A helpful insight from C. S. Lewis:
Beware of the argument “the church gave the Bible (and therefore the Bible can never give us ground for criticizing the church).” It is perfectly possible to accept B on the authority of A and yet regard B as a higher authority than A. It happens when I recommend a book to a pupil. I first sent him to the book, but, having gone to it, he knows (for I’ve told him) that the author knows more about the subject than I.
Source: The Collected Letters of C.S. Lewis, vol. 3, ed. Walter Hopper (HarperCollins, 2007), pp. 1307-8.
This captures well the carefully nuanced position articulated in Chapter 1 of the Westminster Confession of Faith:
4. The authority of the Holy Scripture, for which it ought to be believed, and obeyed, dependeth not upon the testimony of any man, or church; but wholly upon God (who is truth itself) the author thereof: and therefore it is to be received, because it is the Word of God.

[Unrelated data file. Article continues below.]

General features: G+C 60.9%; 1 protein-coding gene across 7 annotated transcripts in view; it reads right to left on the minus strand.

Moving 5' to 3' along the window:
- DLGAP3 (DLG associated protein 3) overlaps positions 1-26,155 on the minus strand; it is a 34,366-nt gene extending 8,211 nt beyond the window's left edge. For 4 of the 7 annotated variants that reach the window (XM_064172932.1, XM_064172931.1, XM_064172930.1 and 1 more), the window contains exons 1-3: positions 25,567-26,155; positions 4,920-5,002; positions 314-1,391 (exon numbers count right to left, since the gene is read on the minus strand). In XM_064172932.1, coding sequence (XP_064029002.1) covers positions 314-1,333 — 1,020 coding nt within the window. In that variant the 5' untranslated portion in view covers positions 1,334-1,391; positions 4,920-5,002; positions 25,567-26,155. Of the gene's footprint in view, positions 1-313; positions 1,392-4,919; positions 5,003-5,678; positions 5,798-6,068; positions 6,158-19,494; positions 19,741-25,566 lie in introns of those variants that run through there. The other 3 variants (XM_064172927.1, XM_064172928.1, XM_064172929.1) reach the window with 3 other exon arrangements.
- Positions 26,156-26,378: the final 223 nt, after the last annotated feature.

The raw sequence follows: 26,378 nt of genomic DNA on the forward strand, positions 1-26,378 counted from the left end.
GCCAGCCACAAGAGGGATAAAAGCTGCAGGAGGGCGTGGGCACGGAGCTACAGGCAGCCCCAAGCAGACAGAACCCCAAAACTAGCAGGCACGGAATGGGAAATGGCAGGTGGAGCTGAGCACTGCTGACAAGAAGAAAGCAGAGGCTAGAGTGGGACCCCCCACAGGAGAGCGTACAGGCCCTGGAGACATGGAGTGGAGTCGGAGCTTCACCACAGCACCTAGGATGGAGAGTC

5. We may be moved and induced by the testimony of the church to an high and reverent esteem of the Holy Scripture…
10. The supreme judge by which all controversies of religion are to be determined, and all decrees of councils, opinions of ancient writers, doctrines of men, and private spirits, are to be examined, and in whose sentence we are to rest, can be no other but the Holy Spirit speaking in the Scripture.
In sum, the testimony of the church counts for something; it serves as a lesser (fallible) authority pointing us to a greater (infallible) authority. And since the second is a higher authority, it can stand in judgment over the first, correcting it where necessary. There’s nothing incoherent about that position, as Lewis’s helpful analogy illustrates.